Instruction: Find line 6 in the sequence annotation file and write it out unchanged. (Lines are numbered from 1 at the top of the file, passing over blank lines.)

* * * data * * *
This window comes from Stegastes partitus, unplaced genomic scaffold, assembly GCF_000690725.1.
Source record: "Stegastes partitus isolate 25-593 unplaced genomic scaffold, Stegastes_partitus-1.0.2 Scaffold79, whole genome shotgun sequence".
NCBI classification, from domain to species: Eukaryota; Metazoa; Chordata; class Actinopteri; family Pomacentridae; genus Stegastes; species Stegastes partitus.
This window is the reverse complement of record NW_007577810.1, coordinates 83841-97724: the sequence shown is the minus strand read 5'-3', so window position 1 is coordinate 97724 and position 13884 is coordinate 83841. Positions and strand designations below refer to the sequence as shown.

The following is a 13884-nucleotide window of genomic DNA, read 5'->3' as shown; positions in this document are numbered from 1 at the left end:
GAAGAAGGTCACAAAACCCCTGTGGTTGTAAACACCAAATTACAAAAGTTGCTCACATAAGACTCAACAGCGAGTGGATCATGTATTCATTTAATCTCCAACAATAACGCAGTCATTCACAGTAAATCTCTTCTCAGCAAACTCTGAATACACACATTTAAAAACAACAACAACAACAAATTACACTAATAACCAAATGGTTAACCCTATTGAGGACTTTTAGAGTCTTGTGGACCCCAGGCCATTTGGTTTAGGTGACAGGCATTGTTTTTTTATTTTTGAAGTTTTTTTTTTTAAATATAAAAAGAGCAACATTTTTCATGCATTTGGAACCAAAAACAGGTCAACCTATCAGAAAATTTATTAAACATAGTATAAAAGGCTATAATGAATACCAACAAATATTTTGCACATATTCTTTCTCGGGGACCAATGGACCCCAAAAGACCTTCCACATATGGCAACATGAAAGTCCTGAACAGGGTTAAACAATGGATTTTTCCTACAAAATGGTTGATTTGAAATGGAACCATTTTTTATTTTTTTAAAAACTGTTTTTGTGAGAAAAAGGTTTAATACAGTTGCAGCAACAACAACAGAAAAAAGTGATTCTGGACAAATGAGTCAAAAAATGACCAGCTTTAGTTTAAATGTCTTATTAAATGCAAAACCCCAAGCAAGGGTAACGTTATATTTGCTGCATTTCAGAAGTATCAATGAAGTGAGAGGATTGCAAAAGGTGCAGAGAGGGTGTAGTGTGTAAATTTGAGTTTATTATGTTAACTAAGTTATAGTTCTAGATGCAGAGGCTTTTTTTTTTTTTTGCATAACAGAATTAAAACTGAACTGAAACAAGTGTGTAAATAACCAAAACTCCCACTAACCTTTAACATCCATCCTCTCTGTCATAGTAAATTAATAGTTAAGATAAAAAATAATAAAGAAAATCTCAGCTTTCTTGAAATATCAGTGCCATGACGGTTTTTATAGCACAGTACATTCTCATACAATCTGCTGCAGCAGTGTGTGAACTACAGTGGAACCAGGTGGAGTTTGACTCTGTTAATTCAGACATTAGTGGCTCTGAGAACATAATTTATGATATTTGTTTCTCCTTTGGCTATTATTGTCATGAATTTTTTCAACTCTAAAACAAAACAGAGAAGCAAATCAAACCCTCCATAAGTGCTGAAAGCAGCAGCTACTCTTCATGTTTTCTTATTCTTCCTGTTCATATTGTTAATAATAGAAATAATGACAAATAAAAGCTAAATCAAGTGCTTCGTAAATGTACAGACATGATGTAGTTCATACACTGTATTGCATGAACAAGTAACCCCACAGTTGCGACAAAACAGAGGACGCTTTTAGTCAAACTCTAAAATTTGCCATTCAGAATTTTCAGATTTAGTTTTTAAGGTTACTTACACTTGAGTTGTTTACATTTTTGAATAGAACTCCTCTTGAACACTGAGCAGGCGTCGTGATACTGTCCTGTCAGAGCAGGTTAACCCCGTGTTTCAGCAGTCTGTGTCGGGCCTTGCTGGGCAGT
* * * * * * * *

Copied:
GAAGAAGGTCACAAAACCCCTGTGGTTGTAAACACCAAATTACAAAAGTTGCTCACATAAGACTCAACAGCGAGTGGATCATGTATTCATTTAATCTCCAACAATAACGCAGTCATTCACAGTAAATCTCTTCTCAGCAAACTCTGAATACACACATTTAAAAACAACAACAACAACAAATTACACTAATAACCAAATGGTTAACCCTATTGAGGACTTTTAGAGTCTTGTGGACCCCAGGCCATTTGGTTTAGGTGACAGGCATTGTTTTTTTATTTTTGAAGTTTTTTTTTTTAAATATAAAAAGAGCAACATTTTTCATGCATTTGGAACCAAAAACAGGTCAACCTATCAGAAAATTTATTAAACATAGTATAAAAGGCTATAATGAATACCAACAAATATTTTGCACATATTCTTTCTCGGGGACCAATGGACCCCAAAAGACCTTCCACATATGGCAACATGAAAGTCCTGAACAGGGTTAAACAATGGATTTTTCCTACAAAATGGTTGATTTGAAATGGAACCATTTTTTATTTTTTTAAAAACTGTTTTTGTGAGAAAAAGGTTTAATACAGTTGCAGCAACAACAACAGAAAAAAGTGATTCTGGACAAATGAGTCAAAAAATGACCAGCTTTAGTTTAAATGTCTTATTAAATGCAAAACCCCAAGCAAGGGTAACGTTATATTTGCTGCATTTCAGAAGTATCAATGAAGTGAGAGGATTGCAAAAGGTGCAGAGAGGGTGTAGTGTGTAAATTTGAGTTTATTATGTTAACTAAGTTATAGTTCTAGATGCAGAGGCTTTTTTTTTTTTTTGCATAACAGAATTAAAACTGAACTGAAACAAGTGTGTAAATAACCAAAACTCCCACTAACCTTTAACATCCATCCTCTCTGTCATAGTAAATTAATAGTTAAGATAAAAAATAATAAAGAAAATCTCAGCTTTCTTGAAATATCAGTGCCATGACGGTTTTTATAGCACAGTACATTCTCATACAATCTGCTGCAGCAGTGTGTGAACTACAGTGGAACCAGGTGGAGTTTGACTCTGTTAATTCAGACATTAGTGGCTCTGAGAACATAATTTATGATATTTGTTTCTCCTTTGGCTATTATTGTCATGAATTTTTTCAACTCTAAAACAAAACAGAGAAGCAAATCAAACCCTCCATAAGTGCTGAAAGCAGCAGCTACTCTTCATGTTTTCTTATTCTTCCTGTTCATATTGTTAATAATAGAAATAATGACAAATAAAAGCTAAATCAAGTGCTTCGTAAATGTACAGACATGATGTAGTTCATACACTGTATTGCATGAACAAGTAACCCCACAGTTGCGACAAAACAGAGGACGCTTTTAGTCAAACTCTAAAATTTGCCATTCAGAATTTTCAGATTTAGTTTTTAAGGTTACTTACACTTGAGTTGTTTACATTTTTGAATAGAACTCCTCTTGAACACTGAGCAGGCGTCGTGATACTGTCCTGTCAGAGCAGGTTAACCCCGTGTTTCAGCAGTCTGTGTCGGGCCTTGCTGGGCAGT